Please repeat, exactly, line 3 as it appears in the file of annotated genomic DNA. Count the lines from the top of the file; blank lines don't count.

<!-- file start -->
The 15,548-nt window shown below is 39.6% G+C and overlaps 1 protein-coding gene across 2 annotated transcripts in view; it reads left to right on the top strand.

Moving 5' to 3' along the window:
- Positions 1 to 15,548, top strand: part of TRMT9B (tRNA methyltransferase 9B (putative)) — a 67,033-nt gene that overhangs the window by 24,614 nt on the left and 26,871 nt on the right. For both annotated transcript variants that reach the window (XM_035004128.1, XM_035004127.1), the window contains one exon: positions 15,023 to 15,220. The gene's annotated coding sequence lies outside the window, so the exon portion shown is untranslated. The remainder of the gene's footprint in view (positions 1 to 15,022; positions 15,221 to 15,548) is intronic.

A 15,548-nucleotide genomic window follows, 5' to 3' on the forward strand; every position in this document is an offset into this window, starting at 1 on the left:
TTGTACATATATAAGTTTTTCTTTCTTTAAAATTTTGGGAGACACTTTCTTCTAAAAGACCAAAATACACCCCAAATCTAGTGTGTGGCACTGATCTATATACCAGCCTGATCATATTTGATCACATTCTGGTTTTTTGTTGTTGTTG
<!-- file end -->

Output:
- Positions 1 to 15,548, top strand: part of TRMT9B (tRNA methyltransferase 9B (putative)) — a 67,033-nt gene that overhangs the window by 24,614 nt on the left and 26,871 nt on the right. For both annotated transcript variants that reach the window (XM_035004128.1, XM_035004127.1), the window contains one exon: positions 15,023 to 15,220. The gene's annotated coding sequence lies outside the window, so the exon portion shown is untranslated. The remainder of the gene's footprint in view (positions 1 to 15,022; positions 15,221 to 15,548) is intronic.